A rather extensive "continental" breakfast was included with our stay at Friday Harbor House; so we didn't need to eat out until dinner that next night. We headed over to Duck Soup Inn. Because all the main courses came with soup and a salad, we chose to forego ordering appetizers which was a shame as they all sounded worthy of trying. They had sourdough bread slices with a wonderful anchovy paste to enjoy while we perused the menu. We ordered some wonderful martinis; but unfortunately, they didn't serve them until after they brought out the soup which as a fabulous tomato star anise soup with cashew pesto. I am not normally a fan of tomato soup but this one made me a convert. The salads were nice mixed greens with a tasty lime cilantro dressing. I had the Sri Lanka prawns which were supposed to be hot and spicy (but in actuality were quite mild) served in a tasty sauce that contained quite a few ingredients (mango, dates, green and red peppers, raisens, etc.)served atop sticky coconut rice. The dish was tasty but contained too many flavors to really meld together. DH's main was a special of jambalaya with seafood and sausage (what else?!!). This, too, while good enough to eat, was nothing special. Our desserts of cardamom cake with whipped cream, custard and figs, and the raspberry cobbler with custard sauce were worth the calories. The setting of Duck Soup is attractive, the service informal but friendly and the prices were reasonable.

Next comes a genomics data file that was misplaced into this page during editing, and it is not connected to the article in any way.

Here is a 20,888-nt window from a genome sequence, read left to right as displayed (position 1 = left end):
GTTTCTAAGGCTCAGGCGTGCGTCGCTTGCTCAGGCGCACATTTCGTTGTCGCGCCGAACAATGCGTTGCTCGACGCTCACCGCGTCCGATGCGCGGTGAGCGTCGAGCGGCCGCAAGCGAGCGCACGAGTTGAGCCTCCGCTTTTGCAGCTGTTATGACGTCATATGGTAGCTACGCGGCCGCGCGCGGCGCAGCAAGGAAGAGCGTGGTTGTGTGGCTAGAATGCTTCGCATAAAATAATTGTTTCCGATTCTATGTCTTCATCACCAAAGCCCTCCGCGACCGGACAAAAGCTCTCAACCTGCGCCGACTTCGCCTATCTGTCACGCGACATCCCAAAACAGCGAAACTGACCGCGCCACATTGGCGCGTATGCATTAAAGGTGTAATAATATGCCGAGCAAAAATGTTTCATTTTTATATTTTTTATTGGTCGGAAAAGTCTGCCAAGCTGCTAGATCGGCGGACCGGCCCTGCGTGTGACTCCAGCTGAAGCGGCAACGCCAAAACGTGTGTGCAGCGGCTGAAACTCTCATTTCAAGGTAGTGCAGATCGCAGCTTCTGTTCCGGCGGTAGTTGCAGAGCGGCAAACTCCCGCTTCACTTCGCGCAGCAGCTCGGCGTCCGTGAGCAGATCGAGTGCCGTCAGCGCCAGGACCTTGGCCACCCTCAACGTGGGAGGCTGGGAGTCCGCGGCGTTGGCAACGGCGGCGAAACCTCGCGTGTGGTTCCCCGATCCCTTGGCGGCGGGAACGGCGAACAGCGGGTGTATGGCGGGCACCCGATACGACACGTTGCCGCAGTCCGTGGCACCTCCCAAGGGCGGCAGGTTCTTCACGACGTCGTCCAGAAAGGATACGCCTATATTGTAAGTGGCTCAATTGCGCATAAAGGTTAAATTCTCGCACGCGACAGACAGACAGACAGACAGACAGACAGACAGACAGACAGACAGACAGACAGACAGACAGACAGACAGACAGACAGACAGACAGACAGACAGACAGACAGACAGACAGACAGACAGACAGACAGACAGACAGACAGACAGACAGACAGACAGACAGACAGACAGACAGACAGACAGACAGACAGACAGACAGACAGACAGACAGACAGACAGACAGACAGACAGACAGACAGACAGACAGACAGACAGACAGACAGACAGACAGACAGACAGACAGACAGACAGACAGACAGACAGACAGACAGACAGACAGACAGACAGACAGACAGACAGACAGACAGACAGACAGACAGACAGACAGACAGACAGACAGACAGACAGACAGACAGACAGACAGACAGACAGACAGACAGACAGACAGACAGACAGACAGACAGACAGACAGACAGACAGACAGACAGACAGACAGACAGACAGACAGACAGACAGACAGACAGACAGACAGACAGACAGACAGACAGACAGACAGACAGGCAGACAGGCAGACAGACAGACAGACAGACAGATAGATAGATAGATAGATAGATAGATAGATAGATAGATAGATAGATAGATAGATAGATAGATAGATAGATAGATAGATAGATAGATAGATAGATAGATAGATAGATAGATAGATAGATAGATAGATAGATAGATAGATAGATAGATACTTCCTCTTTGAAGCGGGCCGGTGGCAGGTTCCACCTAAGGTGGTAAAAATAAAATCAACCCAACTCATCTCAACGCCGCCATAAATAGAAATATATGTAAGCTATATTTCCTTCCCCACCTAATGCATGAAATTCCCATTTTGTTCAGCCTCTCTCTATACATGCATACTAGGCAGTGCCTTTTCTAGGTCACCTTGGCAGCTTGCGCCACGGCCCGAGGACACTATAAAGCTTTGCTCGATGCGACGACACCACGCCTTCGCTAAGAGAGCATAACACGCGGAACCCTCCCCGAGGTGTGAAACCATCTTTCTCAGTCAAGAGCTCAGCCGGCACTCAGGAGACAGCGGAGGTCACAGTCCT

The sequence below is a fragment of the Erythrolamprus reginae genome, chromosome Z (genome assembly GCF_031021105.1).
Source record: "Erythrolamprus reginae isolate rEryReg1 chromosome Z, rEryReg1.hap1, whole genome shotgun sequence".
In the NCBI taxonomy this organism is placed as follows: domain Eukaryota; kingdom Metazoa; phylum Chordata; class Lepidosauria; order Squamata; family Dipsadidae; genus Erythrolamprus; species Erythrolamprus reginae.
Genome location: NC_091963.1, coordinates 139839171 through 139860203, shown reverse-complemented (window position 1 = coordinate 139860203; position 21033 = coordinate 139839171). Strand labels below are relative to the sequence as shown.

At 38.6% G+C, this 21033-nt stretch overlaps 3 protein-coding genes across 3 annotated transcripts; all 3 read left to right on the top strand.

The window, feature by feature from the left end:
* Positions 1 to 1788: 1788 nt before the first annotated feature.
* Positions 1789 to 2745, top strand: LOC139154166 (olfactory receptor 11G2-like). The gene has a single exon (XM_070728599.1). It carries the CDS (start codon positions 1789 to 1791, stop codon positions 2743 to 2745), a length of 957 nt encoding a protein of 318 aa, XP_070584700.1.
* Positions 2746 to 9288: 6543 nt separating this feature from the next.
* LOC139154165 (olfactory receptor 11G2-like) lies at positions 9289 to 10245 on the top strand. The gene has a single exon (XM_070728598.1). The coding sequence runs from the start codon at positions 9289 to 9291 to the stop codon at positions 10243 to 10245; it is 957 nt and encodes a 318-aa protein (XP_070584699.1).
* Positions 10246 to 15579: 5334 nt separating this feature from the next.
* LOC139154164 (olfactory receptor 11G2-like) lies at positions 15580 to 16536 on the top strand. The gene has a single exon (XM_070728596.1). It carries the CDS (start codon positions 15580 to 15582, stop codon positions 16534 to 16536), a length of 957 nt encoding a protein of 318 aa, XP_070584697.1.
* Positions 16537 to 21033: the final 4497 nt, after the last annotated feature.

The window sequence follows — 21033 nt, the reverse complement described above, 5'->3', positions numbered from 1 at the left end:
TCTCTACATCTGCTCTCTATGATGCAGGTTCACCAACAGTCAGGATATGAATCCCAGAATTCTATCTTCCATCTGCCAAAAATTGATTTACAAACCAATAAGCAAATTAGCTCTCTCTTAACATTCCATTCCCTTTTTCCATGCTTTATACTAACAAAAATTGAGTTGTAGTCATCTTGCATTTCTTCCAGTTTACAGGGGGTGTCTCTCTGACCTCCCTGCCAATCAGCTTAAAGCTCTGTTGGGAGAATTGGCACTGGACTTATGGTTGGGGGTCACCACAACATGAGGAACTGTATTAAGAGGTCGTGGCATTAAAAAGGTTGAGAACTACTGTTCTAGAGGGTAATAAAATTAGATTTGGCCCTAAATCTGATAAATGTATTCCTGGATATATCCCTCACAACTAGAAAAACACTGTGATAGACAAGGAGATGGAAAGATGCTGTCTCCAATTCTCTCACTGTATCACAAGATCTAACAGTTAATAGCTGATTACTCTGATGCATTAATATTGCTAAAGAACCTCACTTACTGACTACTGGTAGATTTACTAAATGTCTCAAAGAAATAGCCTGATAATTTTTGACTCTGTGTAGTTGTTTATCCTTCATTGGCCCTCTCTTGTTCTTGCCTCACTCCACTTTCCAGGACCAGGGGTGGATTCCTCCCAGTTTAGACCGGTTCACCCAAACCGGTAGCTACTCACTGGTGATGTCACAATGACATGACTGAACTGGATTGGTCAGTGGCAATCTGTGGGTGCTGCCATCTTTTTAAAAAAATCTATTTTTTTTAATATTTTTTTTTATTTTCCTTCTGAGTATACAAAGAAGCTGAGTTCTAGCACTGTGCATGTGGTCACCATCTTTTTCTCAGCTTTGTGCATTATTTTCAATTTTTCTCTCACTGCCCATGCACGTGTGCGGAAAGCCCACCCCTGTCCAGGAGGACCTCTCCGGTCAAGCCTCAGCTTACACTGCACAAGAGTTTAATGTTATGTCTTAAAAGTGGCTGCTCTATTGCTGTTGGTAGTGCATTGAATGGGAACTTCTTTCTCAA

The next day it was off to Orcas Island to re-visit Spring Bay Inn. Since our room came with a private deck with our own bar-b-que, we decided to buy some fresh salmon and eat in. If you are not familiar with Spring Bay Inn, they deliver a "small" breakfast to your room at 7:30 a.m. that consists of fresh baked pastries, fresh fruit, homemade granola and juice/coffee/tea before you head out at 8:30 a.m. for a two hour kayaking journey. Upon your return from kayaking, you are served a huge breakfast which during out two night stay consisted of multigrain waffles with fresh fruit, chicken sausage, and brownies and on day two, a wonderful apple, sausage pesto breakfast pizza with spinach salad, cold mango soup and fresh baked almond macaroons. Despite all that eating in the a.m., we were game to try Bilbo's in town for dinner. While their menu didn't sound like anything other than your typical Mexican restaurant, there were a few nice surprises. I had their Christmas burrito (veggie with two kinds of chile sauce) and DH had the beef burrito combo with an ancho chile enchilada and guacamole salad. They were well executed; but nothing special. The surprise of the night was their desserts. DH had a Mexican chocolate brownie; but I had the winner of a sopapilla with vanilla ice cream with praline sauce. Here in FL, more often than not, sopapillas amount to nothing more than a bit of fried dough, more akin to chinese noodles than the huge concoction Bilbo's served which was more like a large doughnut. Prices were extremely reasonable there, the various tequila drinks good (along with their passable nacho chips and tasty salsa).